SEC Approves Controversial FINRA Revisions to Securities Arbitration Discovery Guide
Last week, the SEC finally approved FINRA's proposed changes to the arbitration discovery guide ("CORRECT: SEC Approves Finra Securities-Arbitration Discovery Proposal," Dow Jones Newswire, April 4, 2011). FINRA originally submitted a proposal to change the guide in 2008, but the organization withdrew the proposal when it was attacked from all sides by investors, investor advocates, financial firms, and financial industry advocates. A newly revised proposal was filed in July of 2010.
The FINRA discovery guide governs the types of documents and information that must be exchanged by the opposing parties in a securities arbitration proceeding. FINRA arbitrators also use the guide to settle disputes that arise regarding the admission of contested documents and information.
The approved changes reduce the number of lists used to categorize the documents that must be exchanged from 14 to two, but expand the list of "typical" documents that both parties must provide. FINRA expects the changes to make the process smoother and less cumbersome for all of the parties involved, but that remains to be seen.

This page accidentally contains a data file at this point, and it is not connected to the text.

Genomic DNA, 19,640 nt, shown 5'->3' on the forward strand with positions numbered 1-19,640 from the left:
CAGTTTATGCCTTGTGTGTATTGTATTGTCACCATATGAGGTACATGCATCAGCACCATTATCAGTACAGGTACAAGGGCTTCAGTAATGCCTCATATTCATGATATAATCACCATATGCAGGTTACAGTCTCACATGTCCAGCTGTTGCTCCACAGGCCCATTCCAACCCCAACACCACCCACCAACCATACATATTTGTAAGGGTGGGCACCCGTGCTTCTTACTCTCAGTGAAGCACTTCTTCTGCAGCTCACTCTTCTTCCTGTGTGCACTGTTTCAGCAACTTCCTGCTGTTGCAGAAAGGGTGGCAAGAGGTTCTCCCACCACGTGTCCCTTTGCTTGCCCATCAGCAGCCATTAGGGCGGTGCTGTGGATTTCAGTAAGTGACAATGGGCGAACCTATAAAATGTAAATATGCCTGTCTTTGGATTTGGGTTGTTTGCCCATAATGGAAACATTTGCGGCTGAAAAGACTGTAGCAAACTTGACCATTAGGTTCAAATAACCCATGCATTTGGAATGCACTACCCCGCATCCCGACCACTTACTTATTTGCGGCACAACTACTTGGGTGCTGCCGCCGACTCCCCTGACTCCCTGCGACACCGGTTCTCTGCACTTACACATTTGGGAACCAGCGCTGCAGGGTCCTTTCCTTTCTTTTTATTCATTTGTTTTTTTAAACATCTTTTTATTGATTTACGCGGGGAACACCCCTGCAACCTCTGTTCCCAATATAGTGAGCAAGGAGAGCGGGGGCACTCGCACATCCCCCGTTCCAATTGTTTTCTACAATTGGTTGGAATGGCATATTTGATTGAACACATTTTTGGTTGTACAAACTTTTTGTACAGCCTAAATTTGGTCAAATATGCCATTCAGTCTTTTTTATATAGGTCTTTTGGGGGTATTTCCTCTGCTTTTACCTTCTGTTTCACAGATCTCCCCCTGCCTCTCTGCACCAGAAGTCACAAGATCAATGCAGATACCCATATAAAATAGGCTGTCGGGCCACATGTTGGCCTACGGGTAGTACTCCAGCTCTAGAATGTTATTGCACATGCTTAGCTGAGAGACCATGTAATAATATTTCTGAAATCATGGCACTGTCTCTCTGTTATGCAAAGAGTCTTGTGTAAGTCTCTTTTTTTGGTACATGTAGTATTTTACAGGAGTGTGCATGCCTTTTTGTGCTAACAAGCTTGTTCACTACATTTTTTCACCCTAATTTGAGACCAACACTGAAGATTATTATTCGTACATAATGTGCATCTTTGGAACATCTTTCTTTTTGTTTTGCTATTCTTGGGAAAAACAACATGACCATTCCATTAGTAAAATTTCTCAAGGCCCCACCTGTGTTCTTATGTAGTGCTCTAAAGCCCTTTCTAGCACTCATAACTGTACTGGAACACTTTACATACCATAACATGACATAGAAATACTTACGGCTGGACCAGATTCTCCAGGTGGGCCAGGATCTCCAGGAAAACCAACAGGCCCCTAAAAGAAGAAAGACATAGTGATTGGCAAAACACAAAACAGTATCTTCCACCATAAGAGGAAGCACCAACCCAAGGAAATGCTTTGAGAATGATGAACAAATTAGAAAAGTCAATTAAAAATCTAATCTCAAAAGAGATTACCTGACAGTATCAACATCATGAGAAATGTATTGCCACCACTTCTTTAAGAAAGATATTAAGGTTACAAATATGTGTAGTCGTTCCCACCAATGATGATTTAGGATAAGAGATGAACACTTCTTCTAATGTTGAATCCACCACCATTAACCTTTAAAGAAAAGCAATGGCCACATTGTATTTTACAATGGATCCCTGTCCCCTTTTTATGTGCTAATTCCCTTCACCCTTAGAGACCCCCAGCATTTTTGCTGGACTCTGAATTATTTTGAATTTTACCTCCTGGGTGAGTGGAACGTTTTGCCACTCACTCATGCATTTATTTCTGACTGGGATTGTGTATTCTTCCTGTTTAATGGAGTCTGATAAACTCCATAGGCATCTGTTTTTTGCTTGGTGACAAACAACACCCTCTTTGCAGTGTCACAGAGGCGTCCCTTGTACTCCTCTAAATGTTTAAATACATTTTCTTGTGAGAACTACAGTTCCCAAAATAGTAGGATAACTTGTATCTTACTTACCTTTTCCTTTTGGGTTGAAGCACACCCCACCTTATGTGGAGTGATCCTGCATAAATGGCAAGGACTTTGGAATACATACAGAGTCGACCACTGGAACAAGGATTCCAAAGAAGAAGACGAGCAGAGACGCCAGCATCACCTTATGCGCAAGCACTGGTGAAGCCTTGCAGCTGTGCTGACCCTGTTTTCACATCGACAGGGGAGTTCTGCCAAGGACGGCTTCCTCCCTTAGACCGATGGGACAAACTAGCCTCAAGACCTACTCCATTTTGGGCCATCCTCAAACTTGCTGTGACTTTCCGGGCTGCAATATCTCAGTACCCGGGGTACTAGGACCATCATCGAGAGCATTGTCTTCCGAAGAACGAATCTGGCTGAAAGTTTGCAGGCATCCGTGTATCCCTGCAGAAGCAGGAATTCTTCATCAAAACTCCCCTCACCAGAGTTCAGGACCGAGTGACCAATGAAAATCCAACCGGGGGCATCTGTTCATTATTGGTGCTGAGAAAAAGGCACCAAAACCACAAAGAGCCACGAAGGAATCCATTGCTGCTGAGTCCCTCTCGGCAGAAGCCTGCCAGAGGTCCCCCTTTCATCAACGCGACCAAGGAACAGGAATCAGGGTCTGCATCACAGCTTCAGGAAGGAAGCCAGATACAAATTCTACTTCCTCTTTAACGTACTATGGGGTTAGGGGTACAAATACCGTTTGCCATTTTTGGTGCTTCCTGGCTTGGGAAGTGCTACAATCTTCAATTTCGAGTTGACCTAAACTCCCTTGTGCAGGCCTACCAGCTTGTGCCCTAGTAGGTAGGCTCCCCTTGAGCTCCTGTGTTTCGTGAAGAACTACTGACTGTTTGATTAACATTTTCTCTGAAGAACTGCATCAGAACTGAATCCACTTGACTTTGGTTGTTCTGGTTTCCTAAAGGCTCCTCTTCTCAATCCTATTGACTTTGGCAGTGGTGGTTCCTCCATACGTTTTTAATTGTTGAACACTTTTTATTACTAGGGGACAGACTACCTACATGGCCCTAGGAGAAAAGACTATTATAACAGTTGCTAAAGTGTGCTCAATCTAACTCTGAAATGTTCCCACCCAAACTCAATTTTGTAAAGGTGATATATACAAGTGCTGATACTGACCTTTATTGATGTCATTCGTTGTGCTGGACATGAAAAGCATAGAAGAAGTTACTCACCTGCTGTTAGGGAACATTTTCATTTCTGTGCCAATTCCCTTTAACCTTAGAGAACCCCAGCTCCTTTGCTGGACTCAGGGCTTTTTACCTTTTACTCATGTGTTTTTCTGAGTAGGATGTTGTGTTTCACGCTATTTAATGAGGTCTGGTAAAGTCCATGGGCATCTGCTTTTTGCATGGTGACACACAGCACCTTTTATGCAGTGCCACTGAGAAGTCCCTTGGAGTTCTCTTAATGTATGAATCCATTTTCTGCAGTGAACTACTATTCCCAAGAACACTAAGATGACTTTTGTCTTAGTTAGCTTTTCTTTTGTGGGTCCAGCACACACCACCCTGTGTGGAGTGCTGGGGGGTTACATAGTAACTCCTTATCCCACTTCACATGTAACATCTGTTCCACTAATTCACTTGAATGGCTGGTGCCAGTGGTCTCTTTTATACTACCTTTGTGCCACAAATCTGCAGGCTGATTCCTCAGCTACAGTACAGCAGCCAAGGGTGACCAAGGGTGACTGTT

Some investor advocates say the changes could have unintended effects such as making it more difficult to overcome the assumption that the items listed in the guide are the only documents necessary to an investor's case. Securities arbitration attorneys say such an effect could make it more difficult to admit non-listed, case-specific discovery items.
The SEC seems to recognize the potential for problems and has required the establishment of a FINRA task force to evaluate the practical effects of the changes. According to the Newswire, the task force will convene six months after the changes take effect.